Years ago, before Nate and I started this homesteading journey, we bought a kerosene oil lamp. I don't remember where we got it or what happened to it, but I remember using it and thinking it was really cool. Maybe there has always been a homesteading seed in me just waiting to sprout. Anyway, thinking about that lamp today, I started looking around online, and I came across olive oil lamps. Better yet, I came across how to make one, which I did. Here are the directions if you want to try your hand at making one. It's a fun project.
I'm using it now, and it is casting a soft glow in the room, like a candle really. But the great thing about it is I had everything necessary to make it. I didn't need candle wicking or kerosene or even a fancy container. I didn't have to go through the trouble of melting wax for candles either. And, even though they are called olive oil lamps, you can burn many types of oil, including vegetable oil and animal fat, apparently. Right now, I'm burning vegetable oil. For the wick, I used a strip of cotton t-shirt. I had to play around with it to keep it from smoking but I think I figured it out. The article says to not let the wick be more than 1/4 inch in length above the surface of the oil, but really the shorter the better. Basically the wire coil is directly on the surface of the oil and there is barely any wick above it.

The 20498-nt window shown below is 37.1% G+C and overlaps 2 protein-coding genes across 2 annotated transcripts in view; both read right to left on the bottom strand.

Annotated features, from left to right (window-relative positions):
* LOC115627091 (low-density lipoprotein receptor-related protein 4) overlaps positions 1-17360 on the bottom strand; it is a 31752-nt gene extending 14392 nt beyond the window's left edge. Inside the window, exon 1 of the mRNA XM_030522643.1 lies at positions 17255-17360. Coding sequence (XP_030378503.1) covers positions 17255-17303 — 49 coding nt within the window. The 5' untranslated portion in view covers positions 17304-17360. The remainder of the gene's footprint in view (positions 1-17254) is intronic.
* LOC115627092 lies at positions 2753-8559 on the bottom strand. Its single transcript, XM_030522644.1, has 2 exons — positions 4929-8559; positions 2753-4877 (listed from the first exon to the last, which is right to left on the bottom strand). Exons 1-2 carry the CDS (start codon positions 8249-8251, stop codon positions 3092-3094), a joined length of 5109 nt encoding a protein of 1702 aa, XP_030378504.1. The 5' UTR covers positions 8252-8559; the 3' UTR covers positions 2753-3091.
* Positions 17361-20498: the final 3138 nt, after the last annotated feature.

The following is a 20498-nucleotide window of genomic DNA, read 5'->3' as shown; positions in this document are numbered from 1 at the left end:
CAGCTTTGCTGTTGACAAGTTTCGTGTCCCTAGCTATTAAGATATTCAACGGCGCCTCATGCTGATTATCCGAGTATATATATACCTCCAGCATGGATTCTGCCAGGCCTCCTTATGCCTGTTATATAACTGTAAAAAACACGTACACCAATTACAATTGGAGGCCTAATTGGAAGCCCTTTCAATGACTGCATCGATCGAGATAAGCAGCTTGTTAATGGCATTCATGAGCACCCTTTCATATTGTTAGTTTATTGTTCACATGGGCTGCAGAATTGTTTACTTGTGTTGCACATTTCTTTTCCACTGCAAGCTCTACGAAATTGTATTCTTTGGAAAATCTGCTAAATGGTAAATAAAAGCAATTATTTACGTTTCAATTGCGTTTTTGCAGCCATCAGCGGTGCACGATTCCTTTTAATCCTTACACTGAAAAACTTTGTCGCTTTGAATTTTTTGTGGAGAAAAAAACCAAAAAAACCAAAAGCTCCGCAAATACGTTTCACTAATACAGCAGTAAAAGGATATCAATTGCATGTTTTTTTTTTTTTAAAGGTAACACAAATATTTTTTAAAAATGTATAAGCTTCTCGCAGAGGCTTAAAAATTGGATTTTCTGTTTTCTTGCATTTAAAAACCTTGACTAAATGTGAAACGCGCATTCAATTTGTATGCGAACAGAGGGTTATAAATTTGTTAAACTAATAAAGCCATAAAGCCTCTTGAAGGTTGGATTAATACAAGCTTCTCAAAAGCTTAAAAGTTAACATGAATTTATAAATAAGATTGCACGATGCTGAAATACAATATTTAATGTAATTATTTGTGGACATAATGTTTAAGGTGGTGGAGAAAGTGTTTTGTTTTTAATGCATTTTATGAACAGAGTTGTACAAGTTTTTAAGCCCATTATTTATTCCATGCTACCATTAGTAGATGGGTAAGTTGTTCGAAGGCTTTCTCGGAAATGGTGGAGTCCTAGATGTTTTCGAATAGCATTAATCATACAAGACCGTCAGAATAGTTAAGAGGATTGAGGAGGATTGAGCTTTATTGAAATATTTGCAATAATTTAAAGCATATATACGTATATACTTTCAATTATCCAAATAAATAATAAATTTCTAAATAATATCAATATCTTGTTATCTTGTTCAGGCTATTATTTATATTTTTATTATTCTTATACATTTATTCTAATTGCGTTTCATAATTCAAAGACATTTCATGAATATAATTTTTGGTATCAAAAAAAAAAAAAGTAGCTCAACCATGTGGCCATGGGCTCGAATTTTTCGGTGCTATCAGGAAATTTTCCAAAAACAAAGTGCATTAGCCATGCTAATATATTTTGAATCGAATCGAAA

Making this lamp made me think of the button lamp Ma Ingalls made in The Long Winter.
"If only I had some grease I could fix some kind of light," Ma considered. "We didn't lack for light when I was a girl, before this newfangled kerosene was ever heard of."
I would love to hear your thoughts on this project.
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